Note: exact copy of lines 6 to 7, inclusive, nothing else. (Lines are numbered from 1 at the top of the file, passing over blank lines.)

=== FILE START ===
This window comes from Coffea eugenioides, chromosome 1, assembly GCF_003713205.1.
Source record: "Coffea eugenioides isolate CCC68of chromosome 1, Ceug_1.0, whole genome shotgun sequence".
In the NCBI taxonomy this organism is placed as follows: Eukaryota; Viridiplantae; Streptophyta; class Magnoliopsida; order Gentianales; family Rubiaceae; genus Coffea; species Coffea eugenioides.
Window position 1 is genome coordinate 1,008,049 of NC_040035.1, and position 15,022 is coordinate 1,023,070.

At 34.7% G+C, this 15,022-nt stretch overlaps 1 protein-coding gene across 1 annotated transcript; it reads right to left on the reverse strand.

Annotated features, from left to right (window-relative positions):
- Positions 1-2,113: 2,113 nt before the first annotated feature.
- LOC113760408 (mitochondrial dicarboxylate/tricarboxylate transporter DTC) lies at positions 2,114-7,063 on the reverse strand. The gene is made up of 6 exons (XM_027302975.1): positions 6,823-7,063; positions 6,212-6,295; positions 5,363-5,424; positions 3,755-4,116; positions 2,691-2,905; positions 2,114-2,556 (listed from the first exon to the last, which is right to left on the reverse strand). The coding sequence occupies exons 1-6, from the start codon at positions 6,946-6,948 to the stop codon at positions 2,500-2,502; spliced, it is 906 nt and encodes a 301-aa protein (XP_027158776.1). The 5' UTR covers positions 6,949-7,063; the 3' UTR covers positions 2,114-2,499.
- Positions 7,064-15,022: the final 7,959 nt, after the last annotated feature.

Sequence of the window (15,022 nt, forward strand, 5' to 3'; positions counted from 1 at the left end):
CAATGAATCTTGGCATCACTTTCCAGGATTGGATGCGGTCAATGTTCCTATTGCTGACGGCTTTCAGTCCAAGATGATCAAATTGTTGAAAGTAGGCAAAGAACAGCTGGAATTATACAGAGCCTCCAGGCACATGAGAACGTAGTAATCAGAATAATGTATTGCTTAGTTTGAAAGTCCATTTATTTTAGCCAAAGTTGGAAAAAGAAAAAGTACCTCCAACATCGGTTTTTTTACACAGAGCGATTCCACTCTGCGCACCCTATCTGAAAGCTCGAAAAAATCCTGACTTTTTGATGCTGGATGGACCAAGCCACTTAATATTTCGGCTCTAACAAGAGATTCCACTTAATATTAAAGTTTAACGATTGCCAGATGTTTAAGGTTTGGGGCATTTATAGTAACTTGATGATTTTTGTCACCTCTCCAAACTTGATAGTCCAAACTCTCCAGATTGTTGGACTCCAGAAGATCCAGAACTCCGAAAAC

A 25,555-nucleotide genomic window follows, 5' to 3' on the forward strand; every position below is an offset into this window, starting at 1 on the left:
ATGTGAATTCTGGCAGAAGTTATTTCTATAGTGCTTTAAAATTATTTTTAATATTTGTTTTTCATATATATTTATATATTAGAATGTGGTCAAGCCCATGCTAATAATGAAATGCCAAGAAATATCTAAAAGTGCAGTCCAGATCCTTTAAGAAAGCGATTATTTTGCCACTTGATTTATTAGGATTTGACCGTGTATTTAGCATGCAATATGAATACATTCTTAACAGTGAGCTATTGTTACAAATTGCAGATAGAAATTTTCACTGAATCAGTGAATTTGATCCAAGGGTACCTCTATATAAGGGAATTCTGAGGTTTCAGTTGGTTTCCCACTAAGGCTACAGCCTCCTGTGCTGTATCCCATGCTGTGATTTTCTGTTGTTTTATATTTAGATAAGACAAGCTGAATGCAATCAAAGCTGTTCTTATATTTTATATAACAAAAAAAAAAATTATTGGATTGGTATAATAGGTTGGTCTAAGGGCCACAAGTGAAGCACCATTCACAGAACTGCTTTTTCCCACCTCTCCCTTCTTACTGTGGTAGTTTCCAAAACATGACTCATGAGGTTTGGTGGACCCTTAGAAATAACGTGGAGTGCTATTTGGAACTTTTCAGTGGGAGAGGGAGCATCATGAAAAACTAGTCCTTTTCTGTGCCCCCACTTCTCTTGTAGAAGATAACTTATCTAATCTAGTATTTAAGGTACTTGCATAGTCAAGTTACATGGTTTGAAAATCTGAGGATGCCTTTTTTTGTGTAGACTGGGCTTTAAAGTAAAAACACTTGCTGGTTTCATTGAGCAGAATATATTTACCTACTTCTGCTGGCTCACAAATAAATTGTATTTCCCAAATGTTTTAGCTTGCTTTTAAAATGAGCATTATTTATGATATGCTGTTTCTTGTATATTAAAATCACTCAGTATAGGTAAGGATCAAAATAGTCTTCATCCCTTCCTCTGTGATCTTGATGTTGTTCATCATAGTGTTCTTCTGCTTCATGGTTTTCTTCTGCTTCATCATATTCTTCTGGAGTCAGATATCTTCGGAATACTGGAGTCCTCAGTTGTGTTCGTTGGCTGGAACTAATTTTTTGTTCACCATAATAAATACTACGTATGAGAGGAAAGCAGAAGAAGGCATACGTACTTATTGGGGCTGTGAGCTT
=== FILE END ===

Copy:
Annotated features, from left to right (window-relative positions):
- Positions 1-2,113: 2,113 nt before the first annotated feature.